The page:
The whole concept of cooking at the table is a little exotic to most Westerners. Swiss fondue and raclette might be the closest they ever get. In Japan, however, we have a rich tradition of cooking at the table, and none has been as big a hit in the West as yakiniku, which is fast taking root far from its place of origin. Yakiniku is barbecue, but not as you know it.
The key difference between yakiniku and Western-style barbecue is the way the meat is presented. In the West, it’s common to barbecue large cuts of meat: a whole steak, say, or a marinated chicken breast. In Japanese barbecue, on the other hand, the beef is sliced into small, very thin slices and seasoned with a particular kind of sauce. You place each morsel on the grill, cook it, dip it in sauce, and eat it right away. That way, no single morsel spends more than a few seconds in transit between the grill and your mouth!
To make this practical, Japanese barbecue is cooked over an open fire that’s built right into the center of the dining table itself. In restaurants, this tends to happen indoors, so Japanese white charcoal is a must. Regular charcoal would create too much smoke, but Japanese white charcoal burns at a lower temperature and for a longer period of time, giving the meat a special flavor. Some types of artisanal Japanese charcoal, like bincho-tan is a specialty in its own right.
Yakiniku isn’t just about steak, either: we Japanese barbecue just about every type of beef imaginable. The most popular may be kalbi (“galbi” in Korean)—marinated beef short ribs—but short loin and beef tongue are also very popular. And, yes, Japanese barbecue is big on offal. Heart, intestines and all four of a cow’s stomachs—each of which has its own name in Japanese barbecue menus!—are yakiniku mainstays. But pork short ribs and pork loin are popular as well, and even wieners, which usually show up on kids’ menus.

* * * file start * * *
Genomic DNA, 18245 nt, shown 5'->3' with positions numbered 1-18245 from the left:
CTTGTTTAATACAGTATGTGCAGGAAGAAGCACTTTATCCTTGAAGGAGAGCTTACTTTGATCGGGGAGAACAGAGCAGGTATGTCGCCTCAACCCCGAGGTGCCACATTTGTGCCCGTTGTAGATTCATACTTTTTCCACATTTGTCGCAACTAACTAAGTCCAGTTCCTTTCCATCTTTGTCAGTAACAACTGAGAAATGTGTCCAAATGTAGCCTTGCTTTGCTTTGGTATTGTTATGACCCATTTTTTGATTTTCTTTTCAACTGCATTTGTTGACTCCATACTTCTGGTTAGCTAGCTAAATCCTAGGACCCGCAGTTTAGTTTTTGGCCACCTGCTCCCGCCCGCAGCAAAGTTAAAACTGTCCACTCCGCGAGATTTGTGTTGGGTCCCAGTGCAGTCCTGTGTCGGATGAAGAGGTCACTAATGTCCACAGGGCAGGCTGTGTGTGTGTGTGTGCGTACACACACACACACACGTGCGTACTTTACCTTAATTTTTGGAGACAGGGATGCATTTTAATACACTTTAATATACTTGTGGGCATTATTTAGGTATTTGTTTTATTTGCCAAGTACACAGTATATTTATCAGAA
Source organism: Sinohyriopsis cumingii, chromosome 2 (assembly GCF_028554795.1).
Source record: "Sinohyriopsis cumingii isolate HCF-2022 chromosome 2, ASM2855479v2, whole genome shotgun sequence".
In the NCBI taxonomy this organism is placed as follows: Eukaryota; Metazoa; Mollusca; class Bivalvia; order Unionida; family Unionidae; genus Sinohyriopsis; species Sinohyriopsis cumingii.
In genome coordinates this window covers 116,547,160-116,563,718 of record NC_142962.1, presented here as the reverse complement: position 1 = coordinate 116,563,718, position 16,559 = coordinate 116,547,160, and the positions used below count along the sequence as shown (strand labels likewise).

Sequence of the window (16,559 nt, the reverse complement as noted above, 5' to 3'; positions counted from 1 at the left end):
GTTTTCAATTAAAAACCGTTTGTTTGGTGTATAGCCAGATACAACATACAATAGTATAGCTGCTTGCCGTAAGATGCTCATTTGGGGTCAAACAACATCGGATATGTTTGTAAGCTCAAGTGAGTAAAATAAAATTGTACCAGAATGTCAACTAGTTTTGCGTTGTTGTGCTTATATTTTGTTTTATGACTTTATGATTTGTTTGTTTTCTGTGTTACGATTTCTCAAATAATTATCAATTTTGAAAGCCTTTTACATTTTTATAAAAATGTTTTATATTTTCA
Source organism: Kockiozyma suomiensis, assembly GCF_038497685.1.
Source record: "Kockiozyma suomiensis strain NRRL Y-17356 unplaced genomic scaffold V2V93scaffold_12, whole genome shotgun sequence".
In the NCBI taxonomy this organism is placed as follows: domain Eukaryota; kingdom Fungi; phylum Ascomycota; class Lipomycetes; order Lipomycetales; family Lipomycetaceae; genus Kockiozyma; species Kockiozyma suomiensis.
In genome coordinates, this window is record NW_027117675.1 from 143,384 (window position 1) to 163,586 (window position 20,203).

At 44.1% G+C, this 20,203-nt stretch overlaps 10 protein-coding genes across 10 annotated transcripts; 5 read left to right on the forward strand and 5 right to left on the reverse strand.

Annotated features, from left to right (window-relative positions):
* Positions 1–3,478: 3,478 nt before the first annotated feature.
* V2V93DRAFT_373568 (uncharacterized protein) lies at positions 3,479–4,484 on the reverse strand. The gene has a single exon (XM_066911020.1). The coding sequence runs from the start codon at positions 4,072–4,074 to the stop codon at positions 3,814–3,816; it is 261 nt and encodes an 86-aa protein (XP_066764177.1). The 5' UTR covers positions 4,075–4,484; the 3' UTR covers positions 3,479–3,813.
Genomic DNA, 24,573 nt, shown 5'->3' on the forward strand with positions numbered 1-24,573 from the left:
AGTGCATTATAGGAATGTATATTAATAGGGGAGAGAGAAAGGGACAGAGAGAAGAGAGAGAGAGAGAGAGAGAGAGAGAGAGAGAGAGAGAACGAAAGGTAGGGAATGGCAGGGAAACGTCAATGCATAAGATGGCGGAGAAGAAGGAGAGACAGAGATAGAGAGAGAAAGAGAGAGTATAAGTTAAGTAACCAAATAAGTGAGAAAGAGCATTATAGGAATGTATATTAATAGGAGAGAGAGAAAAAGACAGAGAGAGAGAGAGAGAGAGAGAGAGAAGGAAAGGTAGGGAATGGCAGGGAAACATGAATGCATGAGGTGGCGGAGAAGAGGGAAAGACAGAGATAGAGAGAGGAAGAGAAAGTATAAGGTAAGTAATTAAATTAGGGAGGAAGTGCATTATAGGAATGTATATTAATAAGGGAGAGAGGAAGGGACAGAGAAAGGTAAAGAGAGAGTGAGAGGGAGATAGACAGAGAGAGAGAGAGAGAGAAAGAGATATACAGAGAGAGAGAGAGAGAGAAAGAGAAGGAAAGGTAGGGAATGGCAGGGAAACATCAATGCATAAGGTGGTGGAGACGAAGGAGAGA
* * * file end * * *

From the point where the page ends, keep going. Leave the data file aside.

Yakiniku is Japanese cooking, after all, so you can’t forget the vegetables—a Japanese barbecue isn’t complete without sweet peppers, onions, eggplants, carrots, shitake mushrooms, sweet corn and cabbage. Grilled cabbage might sound weird, but after it’s grilled it turns mildly sweet and is really quite delicious.
The sauce in any type of barbecue is what makes it come to life, and the same is true for yakiniku. Every restaurant has its own special method for making yakiniku sauce—it’s not something you’d make at home. Far from a simple salt-and-pepper seasoning job, the flavor of the sauce tends to be robust and complex, sweet and garlicky and soy-saucy all at once. It’s hard to describe the taste of yakiniku sauce if you’ve never had it, so you are strongly encouraged to try it!
It’s yakiniku sauce that makes yakiniku yakiniku. Without it, yakiniku is just grilled meat. There’s just one exception: beef tongue. A lot of Westerners shy away from tongue—the idea just isn’t that appetizing—but on a typical yakiniku menu, tongue is the most sought-after, expensive item. The taste of tongue is so delicate that it doesn’t need much seasoning; Japanese people prefer to serve it simply, with salt and lemon, rather than overpowering it with yakiniku sauce.